Paul Allen Becomes A Patent Troll, Sues Google, Apple, Facebook, eBay And Others…

from the those-who-can't-innovate,-litigate dept

Microsoft’s “other” co-founder, Paul Allen, has had a long string of business failures since leaving Microsoft. It’s actually quite impressive. One of his most high profile ventures, back in the 90’s, was Interval Research, which was designed to be a pure research institute “done right.” It was described as trying to replicate Xerox PARC, but that it would actually commercialize the amazing ideas. Of course, as we’ve pointed out for ages, ideas are only a small part of innovation. Actual execution is the really difficult part, and one thing Interval was never able to do was execute. After eight years and over $100 million of Allen’s money, the operation was shut down back in 2000. That was about the last we’d heard of Interval… until now.

Because, while Interval was unable to actually execute, thanks to the wonders of the US Patent system, it was able to secure lots of patents, and now it looks like Paul Allen has gone full on patent troll. He’s using those patents to sue Google (and, separately, YouTube), Apple, AOL, eBay, Facebook, Netflix, Yahoo, Office Depot, OfficeMax and Staples — you know, the companies that actually did innovate and did execute — for being successful where he failed. Of course, Paul Allen has been tangentially related to patent trolling operations in the past, so perhaps it was just a matter of time. Still, this is a pretty disgusting situation all around.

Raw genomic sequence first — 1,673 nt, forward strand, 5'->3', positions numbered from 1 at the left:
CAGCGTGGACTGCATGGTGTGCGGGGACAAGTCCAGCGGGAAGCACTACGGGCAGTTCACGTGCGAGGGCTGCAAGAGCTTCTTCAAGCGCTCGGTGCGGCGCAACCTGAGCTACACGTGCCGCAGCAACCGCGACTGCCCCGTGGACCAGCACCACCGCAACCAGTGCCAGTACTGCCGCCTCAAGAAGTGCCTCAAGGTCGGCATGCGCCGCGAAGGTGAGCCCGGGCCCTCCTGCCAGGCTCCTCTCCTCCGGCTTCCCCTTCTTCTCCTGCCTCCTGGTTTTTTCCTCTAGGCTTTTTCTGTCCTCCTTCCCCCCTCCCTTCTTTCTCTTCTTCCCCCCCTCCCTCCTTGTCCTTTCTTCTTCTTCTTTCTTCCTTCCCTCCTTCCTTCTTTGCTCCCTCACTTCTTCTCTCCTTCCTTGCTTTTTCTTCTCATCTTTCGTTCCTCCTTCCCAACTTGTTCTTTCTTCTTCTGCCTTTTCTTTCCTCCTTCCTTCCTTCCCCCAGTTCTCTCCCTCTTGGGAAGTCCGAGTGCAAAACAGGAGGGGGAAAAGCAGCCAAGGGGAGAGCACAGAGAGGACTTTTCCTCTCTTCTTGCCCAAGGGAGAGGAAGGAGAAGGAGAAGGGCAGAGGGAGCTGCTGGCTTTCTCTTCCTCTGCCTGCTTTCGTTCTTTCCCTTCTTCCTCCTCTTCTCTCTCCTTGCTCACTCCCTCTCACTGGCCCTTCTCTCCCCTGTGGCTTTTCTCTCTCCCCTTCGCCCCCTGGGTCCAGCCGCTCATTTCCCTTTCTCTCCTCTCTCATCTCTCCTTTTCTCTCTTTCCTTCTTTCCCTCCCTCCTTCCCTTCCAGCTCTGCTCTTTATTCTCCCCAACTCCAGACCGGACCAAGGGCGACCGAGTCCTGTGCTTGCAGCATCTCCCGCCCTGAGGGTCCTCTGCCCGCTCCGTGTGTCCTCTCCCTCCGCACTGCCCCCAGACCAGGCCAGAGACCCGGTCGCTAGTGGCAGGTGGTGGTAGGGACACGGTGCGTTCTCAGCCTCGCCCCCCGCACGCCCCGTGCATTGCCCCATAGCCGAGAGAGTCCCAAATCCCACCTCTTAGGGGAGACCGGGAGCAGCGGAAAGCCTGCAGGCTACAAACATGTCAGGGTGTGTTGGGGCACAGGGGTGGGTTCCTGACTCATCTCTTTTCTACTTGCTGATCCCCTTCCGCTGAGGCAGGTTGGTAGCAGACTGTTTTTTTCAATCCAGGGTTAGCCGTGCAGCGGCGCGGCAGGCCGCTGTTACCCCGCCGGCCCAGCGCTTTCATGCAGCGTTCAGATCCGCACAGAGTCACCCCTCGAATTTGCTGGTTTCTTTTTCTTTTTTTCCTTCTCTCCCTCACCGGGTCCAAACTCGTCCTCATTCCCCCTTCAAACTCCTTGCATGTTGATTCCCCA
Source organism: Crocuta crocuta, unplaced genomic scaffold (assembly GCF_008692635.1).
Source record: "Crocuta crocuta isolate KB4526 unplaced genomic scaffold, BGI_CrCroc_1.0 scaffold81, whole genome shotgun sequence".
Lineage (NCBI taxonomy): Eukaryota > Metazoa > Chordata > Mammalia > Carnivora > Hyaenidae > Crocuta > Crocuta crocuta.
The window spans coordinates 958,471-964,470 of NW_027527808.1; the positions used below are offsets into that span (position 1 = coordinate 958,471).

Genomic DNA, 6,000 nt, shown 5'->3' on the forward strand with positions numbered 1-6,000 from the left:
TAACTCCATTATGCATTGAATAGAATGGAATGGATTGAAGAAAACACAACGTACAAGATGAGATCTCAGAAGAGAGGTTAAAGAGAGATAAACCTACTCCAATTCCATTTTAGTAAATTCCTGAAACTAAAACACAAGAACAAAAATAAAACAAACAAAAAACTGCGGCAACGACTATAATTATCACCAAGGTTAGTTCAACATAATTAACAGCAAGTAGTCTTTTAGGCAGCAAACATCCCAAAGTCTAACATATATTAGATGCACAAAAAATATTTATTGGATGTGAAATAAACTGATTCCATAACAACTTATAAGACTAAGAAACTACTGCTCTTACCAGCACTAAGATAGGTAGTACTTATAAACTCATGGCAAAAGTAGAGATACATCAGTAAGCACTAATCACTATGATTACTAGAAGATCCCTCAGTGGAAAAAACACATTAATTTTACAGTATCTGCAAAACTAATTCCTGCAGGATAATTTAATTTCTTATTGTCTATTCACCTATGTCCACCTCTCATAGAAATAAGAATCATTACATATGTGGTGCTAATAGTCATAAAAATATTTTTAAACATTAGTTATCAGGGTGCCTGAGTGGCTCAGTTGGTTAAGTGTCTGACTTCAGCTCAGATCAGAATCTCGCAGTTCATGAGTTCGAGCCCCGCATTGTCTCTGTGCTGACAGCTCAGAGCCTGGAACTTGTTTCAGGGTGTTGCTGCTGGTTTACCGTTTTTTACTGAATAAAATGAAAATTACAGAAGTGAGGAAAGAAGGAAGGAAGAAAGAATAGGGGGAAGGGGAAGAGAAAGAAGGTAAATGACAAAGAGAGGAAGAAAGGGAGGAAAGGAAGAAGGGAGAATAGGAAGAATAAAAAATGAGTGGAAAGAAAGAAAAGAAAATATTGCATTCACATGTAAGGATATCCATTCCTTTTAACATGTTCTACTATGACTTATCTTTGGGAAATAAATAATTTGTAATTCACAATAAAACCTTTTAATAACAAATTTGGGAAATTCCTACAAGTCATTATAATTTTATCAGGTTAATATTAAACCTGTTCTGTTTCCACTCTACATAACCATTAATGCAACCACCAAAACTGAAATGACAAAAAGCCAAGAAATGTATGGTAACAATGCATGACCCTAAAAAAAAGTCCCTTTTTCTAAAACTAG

The WSJ article about the lawsuits doesn’t mention the actual patents (why do so few reporters actually point you to the useful info?), but they’re the following:

  • 6,263,507: “Browser for use in navigating a body of information, with particular application to browsing information represented by audio data.”
  • 6,034,652 & 6,788,314 (really the same patent, involving continuations): “Attention manager for occupying the peripheral attention of a person in the vicinity of a display device”
  • 6,757,682: “Alerting users to items of current interest”

According to a report by Todd Bishop at Techflash, Interval may just be getting started: “This is the most recent step in a long process,” he said in an email, “but it is not necessarily the end of the process.” What a sad, sad legacy Mr. Allen is leaving behind.

Filed Under: ,
Companies: aol, apple, ebay, facebook, google, interval licensing, interval research, netflix, office depot, office max, staples, yahoo, youtube

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Comments on “Paul Allen Becomes A Patent Troll, Sues Google, Apple, Facebook, eBay And Others…”

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Florian Mueller (user link) says:

Google and its YouTube subsidiary among the 11 companies sued

Technically there are 11 defendants, but since YouTube is a wholly-owned Google subsidiary, Google is effectively hit twice (parent company plus subsidiary). So Google is getting used to being sued over patents, esepcially by deep-pocket players. In the Bilski case before the US Supreme Court, Google filed a submission in which it stopped far short of advocating the abolition of software patents.

Danny says:

Re: Seriously?

Hit Enter instead of Tab.

•6,757,682: “Alerting users to items of current interest”
This has to be one of the most broad patents ever. Hell based on this the people that sumbit stories to blogs are violating this patent aren’t they? That might mean that all you folks that submit stories for Mike to talk about here are violating Allen’s patent.

Anonymous Coward says:

Bad times at Microsoft? Who knows, but check out the price on these buses.